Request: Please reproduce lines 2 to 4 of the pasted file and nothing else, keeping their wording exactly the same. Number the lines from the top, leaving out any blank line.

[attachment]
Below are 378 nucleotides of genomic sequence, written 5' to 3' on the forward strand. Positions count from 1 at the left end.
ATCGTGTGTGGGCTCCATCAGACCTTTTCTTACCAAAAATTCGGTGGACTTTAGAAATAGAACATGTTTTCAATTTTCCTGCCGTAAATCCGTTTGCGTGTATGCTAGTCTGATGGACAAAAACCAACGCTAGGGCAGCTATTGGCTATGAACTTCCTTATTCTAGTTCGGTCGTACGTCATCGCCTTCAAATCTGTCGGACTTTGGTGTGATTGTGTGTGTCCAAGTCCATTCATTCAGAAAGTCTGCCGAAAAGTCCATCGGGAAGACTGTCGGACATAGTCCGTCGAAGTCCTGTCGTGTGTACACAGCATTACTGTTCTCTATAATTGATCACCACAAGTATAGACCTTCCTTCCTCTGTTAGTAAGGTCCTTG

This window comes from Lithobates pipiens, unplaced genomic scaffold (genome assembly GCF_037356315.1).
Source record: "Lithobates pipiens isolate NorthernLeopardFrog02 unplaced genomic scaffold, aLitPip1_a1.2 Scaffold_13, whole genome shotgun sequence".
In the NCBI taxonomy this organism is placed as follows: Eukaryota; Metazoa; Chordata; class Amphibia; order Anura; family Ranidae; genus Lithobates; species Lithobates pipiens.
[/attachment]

ATCGTGTGTGGGCTCCATCAGACCTTTTCTTACCAAAAATTCGGTGGACTTTAGAAATAGAACATGTTTTCAATTTTCCTGCCGTAAATCCGTTTGCGTGTATGCTAGTCTGATGGACAAAAACCAACGCTAGGGCAGCTATTGGCTATGAACTTCCTTATTCTAGTTCGGTCGTACGTCATCGCCTTCAAATCTGTCGGACTTTGGTGTGATTGTGTGTGTCCAAGTCCATTCATTCAGAAAGTCTGCCGAAAAGTCCATCGGGAAGACTGTCGGACATAGTCCGTCGAAGTCCTGTCGTGTGTACACAGCATTACTGTTCTCTATAATTGATCACCACAAGTATAGACCTTCCTTCCTCTGTTAGTAAGGTCCTTG

This window comes from Lithobates pipiens, unplaced genomic scaffold (genome assembly GCF_037356315.1).
Source record: "Lithobates pipiens isolate NorthernLeopardFrog02 unplaced genomic scaffold, aLitPip1_a1.2 Scaffold_13, whole genome shotgun sequence".